Dear Moms,

Like many of us, my day starts early. It is now 10 p.m. as I sip another coffee and begin to write. Moms often appear to seamlessly juggle careers, families and friends. We are the emotional anchor, the keeper of all schedules and the problem solver. 

For the past few weeks, I’ve been hosting virtual meetings with working moms to share our stories and offer support as we navigate new challenges and responsibilities. These moms are teachers, servers, lawyers, health professionals, shop owners and stay-at-home moms – unsung heroes, who work without the paycheck or office door to close.

COVID-19 has shuttered schools and interrupted services. It forced many, including my spouse, out of a job. While moms have always shouldered unobserved burdens, the pandemic adds extra weight that is increasingly cracking our foundations.

Shannon Sneed represents the 13th District of the Baltimore City Council. (Courtesy Photo)

We always wore multiple hats, but they typically didn’t include teacher, IT support, exercise coach, and counselor all at once, and during the ‘work day.’ We didn’t rearrange  our homes to create makeshift classrooms or share laptops with our kids. Meetings were in person, colleagues’ faces didn’t awkwardly freeze on video calls nor was there a continuous loop of “Mom, I need you now!” in the background. 

Well, thank goodness for technology! Wait. How do we turn in this school assignment? What platform is this next meeting on? How can I be late to a virtual meeting? I’m not even commuting! I’m always on time!

Not anymore.

A mom stressed that she can’t keep her three children, or really anything on a schedule and schedules were her life line. Another mom struggles to explain to her children why they can go to the park, but not the playground.

Oh, and you need to wear this mask.

We live in fear and so do our children. We are navigating our own uncertainties and anxieties around survival while simultaneously holding space when our children come to us crying because their lives changed instantly.

Every mom expressed the challenges that come with newly added responsibilities and diminished boundaries between personal and professional lives. There is simply not enough time to do it all – and do it all well.

“This is hard. I’m beyond overwhelmed.”

Late nights and early mornings offer a hot commodity in our new work and school from home reality – no interruptions. Implementing this ‘flexible’ work around the clock schedule is a theme echoed by moms across Baltimore. 

I’ll cook dinner just as soon as I finish this email… Please just give me five minutes to finish this email!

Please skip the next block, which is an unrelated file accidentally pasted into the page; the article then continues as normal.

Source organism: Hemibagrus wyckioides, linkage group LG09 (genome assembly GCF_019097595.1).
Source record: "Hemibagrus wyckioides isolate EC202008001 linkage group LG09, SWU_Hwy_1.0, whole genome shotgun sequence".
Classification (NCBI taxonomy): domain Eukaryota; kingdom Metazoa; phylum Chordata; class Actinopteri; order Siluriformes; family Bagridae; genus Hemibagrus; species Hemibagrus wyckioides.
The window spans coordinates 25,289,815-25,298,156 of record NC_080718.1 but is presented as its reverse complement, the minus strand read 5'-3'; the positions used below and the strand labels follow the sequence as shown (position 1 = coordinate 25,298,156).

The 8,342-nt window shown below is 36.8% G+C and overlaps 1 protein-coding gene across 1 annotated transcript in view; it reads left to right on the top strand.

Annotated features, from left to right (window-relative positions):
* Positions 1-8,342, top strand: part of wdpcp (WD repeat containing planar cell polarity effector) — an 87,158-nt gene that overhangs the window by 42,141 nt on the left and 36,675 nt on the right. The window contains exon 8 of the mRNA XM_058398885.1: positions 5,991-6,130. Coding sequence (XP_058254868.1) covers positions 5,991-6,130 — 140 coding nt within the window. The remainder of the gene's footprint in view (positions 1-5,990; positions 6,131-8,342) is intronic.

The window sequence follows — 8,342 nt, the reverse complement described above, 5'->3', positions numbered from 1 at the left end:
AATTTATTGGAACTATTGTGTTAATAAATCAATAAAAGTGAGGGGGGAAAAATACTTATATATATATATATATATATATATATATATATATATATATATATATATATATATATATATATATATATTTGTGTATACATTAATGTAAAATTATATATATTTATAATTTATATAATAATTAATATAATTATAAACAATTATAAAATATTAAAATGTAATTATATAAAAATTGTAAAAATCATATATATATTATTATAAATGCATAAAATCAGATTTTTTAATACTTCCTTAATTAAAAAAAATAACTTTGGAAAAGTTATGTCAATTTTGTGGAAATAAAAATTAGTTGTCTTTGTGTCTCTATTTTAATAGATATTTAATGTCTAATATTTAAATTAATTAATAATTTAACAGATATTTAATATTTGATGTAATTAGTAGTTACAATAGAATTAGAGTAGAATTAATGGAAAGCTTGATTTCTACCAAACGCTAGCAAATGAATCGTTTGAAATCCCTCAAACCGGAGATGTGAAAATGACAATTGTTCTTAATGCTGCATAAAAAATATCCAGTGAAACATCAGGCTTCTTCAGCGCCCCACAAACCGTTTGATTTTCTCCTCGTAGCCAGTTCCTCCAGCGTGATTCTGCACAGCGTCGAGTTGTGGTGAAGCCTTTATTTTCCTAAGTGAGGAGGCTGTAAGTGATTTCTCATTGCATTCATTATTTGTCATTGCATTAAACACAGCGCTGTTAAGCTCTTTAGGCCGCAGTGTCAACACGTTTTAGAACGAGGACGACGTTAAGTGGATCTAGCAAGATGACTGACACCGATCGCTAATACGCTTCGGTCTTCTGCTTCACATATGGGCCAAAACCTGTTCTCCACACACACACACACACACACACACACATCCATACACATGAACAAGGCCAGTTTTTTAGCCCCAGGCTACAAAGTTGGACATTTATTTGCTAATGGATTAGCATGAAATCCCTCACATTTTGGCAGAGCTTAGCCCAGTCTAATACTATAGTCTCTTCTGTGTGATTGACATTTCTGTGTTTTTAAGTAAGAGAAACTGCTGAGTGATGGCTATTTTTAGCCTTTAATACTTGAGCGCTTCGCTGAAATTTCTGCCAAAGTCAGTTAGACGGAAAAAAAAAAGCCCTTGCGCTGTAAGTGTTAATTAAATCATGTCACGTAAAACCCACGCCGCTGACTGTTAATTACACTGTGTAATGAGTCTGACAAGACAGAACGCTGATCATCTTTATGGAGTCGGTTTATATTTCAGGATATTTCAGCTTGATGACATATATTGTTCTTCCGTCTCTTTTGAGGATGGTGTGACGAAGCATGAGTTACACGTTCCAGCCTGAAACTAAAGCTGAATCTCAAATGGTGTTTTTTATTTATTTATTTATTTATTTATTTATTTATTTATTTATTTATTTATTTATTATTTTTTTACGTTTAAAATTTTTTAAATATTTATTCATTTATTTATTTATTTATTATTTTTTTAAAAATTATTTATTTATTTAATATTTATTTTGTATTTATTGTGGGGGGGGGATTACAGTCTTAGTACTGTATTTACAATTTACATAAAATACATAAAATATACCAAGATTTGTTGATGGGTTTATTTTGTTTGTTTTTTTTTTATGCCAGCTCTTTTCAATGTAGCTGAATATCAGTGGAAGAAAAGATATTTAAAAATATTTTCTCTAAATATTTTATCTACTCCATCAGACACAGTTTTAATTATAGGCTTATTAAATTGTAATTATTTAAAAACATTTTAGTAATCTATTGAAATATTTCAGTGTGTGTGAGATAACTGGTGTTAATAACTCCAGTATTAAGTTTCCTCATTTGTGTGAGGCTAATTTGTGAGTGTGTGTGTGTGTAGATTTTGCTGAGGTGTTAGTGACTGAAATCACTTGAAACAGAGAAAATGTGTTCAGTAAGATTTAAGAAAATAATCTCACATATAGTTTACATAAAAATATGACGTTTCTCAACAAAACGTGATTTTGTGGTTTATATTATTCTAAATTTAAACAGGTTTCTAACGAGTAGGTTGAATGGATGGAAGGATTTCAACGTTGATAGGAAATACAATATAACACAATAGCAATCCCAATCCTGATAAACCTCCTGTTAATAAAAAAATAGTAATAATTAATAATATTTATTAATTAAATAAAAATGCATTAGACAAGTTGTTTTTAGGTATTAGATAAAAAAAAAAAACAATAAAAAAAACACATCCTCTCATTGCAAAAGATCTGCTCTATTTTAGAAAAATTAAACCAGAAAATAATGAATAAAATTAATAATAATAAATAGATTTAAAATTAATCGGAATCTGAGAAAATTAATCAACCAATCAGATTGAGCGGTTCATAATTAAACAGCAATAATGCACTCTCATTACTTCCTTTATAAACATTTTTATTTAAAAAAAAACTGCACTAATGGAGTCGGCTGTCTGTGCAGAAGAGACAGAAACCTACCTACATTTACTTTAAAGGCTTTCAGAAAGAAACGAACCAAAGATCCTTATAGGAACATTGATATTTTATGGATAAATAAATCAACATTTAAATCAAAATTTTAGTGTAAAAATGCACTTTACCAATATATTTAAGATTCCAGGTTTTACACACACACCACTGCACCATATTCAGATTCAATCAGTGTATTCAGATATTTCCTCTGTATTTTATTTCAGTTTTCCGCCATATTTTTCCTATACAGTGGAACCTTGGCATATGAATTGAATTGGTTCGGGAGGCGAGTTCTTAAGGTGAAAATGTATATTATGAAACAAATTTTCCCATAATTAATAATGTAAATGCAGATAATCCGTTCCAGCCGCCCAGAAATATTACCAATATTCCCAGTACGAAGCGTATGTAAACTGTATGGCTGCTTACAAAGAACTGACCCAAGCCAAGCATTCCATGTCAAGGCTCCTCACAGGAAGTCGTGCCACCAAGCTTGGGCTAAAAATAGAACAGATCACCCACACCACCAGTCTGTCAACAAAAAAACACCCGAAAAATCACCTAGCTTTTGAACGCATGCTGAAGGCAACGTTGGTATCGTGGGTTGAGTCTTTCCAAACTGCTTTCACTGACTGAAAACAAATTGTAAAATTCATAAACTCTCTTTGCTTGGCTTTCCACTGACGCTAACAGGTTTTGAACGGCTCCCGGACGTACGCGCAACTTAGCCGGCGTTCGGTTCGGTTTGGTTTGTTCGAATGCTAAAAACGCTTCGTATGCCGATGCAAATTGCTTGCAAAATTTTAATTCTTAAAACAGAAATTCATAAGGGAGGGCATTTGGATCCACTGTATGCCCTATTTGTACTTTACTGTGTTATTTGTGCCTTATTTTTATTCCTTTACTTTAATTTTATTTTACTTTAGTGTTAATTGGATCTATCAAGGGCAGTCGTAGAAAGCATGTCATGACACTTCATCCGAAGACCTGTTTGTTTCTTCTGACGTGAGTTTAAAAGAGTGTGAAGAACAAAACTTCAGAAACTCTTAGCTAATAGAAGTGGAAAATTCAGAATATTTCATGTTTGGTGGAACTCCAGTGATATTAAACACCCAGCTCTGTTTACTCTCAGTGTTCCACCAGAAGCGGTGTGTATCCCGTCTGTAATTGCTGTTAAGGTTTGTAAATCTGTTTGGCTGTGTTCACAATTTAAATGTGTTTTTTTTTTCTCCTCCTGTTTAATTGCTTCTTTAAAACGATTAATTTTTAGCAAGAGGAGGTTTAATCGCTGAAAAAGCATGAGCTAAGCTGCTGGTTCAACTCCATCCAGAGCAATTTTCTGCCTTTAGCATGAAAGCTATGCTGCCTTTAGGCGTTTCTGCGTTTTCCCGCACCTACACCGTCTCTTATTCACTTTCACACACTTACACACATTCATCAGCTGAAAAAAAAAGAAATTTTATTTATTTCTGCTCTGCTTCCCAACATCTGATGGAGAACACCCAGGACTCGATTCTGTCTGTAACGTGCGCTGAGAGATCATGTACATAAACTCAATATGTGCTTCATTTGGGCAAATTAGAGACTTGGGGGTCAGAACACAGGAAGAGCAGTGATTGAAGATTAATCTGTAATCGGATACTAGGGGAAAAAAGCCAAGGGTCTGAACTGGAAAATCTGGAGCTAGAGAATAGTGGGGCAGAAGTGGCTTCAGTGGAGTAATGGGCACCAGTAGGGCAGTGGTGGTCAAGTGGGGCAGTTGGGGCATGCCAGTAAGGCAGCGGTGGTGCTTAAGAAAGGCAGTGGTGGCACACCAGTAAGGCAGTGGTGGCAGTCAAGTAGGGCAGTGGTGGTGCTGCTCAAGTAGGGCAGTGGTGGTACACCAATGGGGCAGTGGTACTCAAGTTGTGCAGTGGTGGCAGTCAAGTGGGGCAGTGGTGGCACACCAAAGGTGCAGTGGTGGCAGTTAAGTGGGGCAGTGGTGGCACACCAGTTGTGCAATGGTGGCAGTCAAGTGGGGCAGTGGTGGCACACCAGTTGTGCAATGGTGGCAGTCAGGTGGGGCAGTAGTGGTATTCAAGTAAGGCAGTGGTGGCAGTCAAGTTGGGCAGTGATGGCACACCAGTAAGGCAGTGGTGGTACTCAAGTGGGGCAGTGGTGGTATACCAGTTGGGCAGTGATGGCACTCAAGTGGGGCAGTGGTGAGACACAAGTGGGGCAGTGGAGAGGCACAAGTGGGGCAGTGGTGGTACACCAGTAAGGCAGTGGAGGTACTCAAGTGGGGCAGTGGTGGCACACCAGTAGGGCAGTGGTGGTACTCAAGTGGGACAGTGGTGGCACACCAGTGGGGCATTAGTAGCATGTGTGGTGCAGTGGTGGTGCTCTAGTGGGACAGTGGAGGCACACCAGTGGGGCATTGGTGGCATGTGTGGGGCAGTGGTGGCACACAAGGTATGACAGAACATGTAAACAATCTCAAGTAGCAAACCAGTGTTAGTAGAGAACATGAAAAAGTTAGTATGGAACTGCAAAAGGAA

Enter mom guilt.

We all have guilt, but now we worry we are not providing sufficient attention to our children even though we are actually home with them! Screen time has significantly increased. Bedtime routines are now akin to fairy tales. We sacrifice weekends to meet status quo deadlines even though standard operating procedures no longer apply.

Deadlines have a new meaning – I’ve hit the end of my line and I’m dead tired.

Many treat it as indulgent, but some ‘me’ time is necessary to ensure we are emotionally, physically and mentally capable of showing up for our children. Every mom expressed that self care is a thing of the past. There just aren’t enough hours in the day. 

It’s all consuming and unrealistic being a working mom during the pandemic. But it kind of always has been.

As moms we are expected to work as though we do not have children and raise children as though we do not work.

And the work never stops.

As a Councilwoman, I fight for families. I fight for safe and family-sustaining conditions and benefits. I fight to ensure equal pay for equal work. 

As a woman, my contribution to the labor force is under appreciated and underpaid.

Women make 82 percent of what our male colleagues make, and Black and Latina women make 61 and 53 percent, respectively. One in three jobs held by women has been designated as essential. Non-White women are more likely to be doing essential jobs than anyone else. If fortunate to have paid time off after childbirth, it comes with a severe motherhood penalty, overall 20 percent less earnings than male counterparts.

COVID-19 further illuminates disparities in our society, including gender disparities. Let’s stop beating ourselves up for unrealistic expectations, especially during extra challenging times. Instead, let’s recognize the ‘normal’ of pre-pandemic wasn’t entirely working and strategize a new normal moving forward. 

I celebrate you, super Mom. Happy Mother’s Day! 

Shannon Sneed represents the 13th District of the Baltimore City Council.